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Department for Constitutional Affairs

The Department for Constitutional Affairs (DCA) was a United Kingdom government department. Its creation was announced on 12 June 2003 with the intention of replacing the Lord Chancellor's Department. On 28 March 2007 it was announced that the Department for Constitutional Affairs would take control of probation, prisons and prevention of re-offending from the Home Office and be renamed the Ministry of Justice.[1] This took place on 9 May 2007.

Department's headquarters (on the right)

It was primarily responsible for reforms to the constitution, relations with the Channel Islands and Isle of Man and, within England and Wales, it was concerned with the administration of the Courts, legal aid, and the appointment of the judiciary. Other responsibilities included issues relating to human rights, data protection, and freedom of information.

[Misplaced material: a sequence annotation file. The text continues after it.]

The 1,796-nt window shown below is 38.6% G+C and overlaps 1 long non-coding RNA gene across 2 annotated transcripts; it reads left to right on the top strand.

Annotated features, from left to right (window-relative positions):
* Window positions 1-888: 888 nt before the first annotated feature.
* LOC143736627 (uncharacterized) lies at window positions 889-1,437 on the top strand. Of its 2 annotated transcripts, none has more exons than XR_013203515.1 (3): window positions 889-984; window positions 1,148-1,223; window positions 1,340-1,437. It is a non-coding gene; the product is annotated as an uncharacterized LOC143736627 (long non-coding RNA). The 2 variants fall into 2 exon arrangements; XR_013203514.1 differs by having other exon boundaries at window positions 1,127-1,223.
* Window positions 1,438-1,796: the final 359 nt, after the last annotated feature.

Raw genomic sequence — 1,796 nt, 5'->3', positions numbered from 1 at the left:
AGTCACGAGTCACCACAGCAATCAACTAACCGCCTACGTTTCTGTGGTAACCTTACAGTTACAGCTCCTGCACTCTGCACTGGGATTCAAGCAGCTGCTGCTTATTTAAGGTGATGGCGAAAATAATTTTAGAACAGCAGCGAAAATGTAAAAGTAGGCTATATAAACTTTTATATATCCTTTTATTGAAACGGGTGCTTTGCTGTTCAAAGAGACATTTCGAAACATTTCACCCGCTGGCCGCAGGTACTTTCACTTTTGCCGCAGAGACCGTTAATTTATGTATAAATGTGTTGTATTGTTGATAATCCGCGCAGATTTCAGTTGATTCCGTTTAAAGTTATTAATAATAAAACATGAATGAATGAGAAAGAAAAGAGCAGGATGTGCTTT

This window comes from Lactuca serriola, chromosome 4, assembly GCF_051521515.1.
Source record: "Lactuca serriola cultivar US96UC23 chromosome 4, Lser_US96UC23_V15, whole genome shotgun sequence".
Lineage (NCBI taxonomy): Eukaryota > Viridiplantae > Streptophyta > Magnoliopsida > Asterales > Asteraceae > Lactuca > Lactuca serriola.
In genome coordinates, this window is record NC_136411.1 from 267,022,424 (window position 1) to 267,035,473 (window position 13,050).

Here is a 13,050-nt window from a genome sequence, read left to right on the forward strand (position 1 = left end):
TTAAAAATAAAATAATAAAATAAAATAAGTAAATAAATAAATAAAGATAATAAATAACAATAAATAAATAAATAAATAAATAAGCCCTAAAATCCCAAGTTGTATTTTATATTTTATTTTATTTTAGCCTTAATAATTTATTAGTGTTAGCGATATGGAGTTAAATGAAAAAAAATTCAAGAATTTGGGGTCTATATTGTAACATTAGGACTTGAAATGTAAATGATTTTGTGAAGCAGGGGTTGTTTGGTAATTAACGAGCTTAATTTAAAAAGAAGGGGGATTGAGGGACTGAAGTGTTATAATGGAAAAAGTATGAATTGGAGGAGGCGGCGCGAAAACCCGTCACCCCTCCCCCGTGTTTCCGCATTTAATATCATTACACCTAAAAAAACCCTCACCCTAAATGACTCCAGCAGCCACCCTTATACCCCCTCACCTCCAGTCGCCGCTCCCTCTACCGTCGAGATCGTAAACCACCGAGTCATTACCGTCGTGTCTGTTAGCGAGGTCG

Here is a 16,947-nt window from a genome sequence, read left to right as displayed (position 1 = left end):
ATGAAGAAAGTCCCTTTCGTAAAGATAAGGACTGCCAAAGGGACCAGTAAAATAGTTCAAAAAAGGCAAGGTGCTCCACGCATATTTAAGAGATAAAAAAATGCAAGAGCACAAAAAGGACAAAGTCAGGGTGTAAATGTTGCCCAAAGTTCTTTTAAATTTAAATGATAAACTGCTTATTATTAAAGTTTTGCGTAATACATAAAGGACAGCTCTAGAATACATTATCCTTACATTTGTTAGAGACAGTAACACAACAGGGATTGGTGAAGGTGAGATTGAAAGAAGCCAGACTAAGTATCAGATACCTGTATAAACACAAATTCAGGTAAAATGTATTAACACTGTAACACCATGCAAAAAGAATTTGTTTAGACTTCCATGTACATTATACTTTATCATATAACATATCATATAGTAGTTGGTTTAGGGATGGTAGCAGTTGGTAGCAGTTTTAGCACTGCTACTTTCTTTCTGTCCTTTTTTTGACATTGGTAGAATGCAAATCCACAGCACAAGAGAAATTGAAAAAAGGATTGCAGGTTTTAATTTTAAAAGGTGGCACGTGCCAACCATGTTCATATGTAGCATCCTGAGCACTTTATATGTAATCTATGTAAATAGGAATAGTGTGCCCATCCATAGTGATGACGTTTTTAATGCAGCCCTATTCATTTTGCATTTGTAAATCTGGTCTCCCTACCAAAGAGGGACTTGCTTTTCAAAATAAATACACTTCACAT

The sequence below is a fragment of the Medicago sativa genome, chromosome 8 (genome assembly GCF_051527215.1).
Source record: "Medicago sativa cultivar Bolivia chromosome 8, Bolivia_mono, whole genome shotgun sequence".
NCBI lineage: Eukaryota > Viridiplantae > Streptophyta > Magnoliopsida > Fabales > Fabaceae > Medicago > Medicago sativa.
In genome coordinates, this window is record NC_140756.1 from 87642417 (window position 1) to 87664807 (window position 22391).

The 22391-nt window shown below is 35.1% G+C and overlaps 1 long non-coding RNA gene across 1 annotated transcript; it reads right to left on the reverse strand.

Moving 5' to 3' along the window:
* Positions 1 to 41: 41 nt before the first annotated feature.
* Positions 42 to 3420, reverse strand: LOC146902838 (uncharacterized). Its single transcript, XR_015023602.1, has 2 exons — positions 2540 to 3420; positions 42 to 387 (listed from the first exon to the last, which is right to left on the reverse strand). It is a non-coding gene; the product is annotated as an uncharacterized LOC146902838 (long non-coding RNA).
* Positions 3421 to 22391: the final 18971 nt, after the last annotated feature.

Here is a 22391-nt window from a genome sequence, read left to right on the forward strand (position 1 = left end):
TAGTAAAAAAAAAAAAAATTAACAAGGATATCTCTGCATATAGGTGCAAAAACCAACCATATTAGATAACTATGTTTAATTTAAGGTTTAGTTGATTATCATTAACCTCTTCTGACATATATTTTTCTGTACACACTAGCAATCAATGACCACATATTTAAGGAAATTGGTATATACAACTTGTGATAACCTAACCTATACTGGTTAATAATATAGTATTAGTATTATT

It incorporated the Wales Office and the Scotland Office, but those offices remained the overall responsibility of the Secretary of State for Wales and Secretary of State for Scotland respectively.

After the 2005 general election, it gained additional responsibilities for coroners and conduct of local government elections in England.[2]

Contents

Departmental executive agencies and public bodiesEdit

Legislation enacted by the departmentEdit

See alsoEdit

ReferencesEdit

  1. ^ "Home Office to be split in two". BBC News Online. BBC. 2007-03-29. Retrieved 2007-03-29.
  2. ^ http://www.number-10.gov.uk/output/Page7534.asp

External linksEdit